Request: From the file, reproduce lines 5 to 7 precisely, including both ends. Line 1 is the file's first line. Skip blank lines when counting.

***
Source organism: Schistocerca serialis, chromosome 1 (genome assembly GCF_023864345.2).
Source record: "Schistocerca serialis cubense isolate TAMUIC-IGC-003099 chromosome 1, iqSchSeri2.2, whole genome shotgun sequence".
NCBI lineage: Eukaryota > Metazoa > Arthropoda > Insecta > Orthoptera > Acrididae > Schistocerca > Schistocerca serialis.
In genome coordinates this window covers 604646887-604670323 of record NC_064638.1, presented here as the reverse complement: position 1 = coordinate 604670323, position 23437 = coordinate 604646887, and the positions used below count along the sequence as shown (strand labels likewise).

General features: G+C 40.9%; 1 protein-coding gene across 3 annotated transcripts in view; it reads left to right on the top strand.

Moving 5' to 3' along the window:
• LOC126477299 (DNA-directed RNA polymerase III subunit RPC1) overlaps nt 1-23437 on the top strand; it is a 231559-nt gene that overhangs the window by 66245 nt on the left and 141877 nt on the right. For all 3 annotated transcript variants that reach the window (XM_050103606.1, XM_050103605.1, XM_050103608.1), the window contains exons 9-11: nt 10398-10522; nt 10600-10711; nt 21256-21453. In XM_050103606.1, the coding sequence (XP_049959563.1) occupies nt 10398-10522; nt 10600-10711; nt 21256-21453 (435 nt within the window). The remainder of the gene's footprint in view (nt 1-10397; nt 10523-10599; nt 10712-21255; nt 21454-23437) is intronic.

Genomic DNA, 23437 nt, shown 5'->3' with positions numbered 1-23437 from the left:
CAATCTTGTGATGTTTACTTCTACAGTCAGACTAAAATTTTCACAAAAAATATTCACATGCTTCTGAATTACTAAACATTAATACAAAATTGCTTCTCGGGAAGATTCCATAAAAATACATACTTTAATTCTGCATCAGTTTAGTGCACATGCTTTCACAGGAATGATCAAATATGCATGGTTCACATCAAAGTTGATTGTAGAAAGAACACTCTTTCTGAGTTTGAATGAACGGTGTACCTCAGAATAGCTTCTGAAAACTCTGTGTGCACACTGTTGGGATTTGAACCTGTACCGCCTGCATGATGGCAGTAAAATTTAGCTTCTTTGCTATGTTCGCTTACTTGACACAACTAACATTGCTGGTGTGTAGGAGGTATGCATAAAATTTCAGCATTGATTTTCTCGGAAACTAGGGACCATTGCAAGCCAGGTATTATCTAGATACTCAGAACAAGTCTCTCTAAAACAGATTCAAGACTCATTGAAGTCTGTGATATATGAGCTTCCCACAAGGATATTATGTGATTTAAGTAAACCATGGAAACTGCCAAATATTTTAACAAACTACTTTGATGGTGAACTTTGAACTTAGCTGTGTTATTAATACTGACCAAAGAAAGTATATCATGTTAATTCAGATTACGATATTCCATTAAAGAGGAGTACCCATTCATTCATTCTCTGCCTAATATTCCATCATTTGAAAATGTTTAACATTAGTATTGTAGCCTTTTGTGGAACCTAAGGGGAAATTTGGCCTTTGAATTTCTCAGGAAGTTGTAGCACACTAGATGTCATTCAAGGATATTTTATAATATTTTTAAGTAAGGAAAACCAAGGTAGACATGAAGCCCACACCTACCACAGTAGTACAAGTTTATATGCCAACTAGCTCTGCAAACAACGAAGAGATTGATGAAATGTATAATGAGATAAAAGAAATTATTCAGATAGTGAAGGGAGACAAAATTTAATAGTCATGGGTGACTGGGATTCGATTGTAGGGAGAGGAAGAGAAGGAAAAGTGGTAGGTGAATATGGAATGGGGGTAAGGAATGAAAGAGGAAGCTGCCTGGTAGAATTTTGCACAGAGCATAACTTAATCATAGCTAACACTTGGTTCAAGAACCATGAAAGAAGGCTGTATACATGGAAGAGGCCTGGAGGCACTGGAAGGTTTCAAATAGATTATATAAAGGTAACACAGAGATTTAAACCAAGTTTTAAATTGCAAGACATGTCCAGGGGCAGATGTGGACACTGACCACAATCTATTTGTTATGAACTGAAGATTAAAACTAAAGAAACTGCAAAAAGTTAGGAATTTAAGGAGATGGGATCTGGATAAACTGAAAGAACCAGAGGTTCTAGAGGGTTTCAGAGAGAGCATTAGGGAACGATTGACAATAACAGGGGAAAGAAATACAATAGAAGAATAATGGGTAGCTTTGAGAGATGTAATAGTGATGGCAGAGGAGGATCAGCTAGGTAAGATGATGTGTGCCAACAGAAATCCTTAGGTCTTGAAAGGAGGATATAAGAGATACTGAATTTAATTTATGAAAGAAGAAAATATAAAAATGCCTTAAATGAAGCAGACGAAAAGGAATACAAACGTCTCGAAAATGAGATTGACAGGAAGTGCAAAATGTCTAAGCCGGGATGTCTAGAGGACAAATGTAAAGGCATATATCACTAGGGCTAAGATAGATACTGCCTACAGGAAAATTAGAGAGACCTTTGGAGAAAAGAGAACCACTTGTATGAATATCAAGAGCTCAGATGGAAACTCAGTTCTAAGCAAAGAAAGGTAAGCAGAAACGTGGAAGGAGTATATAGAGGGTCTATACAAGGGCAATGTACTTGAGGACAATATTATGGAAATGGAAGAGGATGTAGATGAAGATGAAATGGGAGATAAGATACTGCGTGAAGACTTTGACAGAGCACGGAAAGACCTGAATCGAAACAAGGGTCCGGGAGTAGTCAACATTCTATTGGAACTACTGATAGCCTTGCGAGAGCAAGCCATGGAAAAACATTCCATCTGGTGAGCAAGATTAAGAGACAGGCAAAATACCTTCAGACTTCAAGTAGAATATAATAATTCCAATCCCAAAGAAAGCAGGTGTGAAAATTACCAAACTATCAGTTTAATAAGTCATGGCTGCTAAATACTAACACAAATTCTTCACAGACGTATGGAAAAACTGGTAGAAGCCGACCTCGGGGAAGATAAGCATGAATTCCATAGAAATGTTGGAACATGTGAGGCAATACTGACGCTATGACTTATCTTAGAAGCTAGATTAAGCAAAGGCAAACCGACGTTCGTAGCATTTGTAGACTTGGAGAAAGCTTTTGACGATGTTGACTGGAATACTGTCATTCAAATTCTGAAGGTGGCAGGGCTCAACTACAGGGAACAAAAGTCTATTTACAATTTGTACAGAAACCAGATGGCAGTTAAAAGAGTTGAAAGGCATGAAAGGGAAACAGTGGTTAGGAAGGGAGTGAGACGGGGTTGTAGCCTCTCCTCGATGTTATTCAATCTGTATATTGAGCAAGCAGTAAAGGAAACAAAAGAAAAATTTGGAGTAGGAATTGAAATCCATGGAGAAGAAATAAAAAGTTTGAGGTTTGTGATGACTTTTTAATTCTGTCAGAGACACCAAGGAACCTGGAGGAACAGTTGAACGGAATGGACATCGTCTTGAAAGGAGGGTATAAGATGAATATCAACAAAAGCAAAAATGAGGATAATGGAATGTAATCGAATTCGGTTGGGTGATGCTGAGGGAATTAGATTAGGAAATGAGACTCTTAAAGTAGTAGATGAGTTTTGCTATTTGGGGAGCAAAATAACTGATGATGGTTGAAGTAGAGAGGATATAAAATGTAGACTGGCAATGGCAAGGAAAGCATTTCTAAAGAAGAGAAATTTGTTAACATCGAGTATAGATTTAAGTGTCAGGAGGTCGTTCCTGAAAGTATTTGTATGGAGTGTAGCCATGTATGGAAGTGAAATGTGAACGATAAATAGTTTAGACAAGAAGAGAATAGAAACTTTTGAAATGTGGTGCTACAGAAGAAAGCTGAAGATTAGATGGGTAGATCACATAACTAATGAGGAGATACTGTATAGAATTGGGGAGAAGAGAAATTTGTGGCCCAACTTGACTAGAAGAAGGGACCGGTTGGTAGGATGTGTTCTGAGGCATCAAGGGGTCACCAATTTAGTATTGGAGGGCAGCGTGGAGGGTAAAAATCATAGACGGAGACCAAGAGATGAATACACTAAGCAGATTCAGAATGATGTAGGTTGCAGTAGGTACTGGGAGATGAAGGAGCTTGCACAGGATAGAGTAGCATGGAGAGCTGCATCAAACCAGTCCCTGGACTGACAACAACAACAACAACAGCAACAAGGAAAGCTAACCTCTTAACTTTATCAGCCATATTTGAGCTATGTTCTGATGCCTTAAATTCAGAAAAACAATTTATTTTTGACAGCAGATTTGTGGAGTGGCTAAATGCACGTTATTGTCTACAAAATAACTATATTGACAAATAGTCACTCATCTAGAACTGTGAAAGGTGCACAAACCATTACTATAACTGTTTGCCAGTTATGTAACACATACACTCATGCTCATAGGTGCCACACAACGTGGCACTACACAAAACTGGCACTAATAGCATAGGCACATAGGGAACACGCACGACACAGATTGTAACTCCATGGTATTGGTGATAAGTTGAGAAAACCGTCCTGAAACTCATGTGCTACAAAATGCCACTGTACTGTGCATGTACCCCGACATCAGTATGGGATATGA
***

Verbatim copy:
General features: G+C 40.9%; 1 protein-coding gene across 3 annotated transcripts in view; it reads left to right on the top strand.

Moving 5' to 3' along the window:
• LOC126477299 (DNA-directed RNA polymerase III subunit RPC1) overlaps nt 1-23437 on the top strand; it is a 231559-nt gene that overhangs the window by 66245 nt on the left and 141877 nt on the right. For all 3 annotated transcript variants that reach the window (XM_050103606.1, XM_050103605.1, XM_050103608.1), the window contains exons 9-11: nt 10398-10522; nt 10600-10711; nt 21256-21453. In XM_050103606.1, the coding sequence (XP_049959563.1) occupies nt 10398-10522; nt 10600-10711; nt 21256-21453 (435 nt within the window). The remainder of the gene's footprint in view (nt 1-10397; nt 10523-10599; nt 10712-21255; nt 21454-23437) is intronic.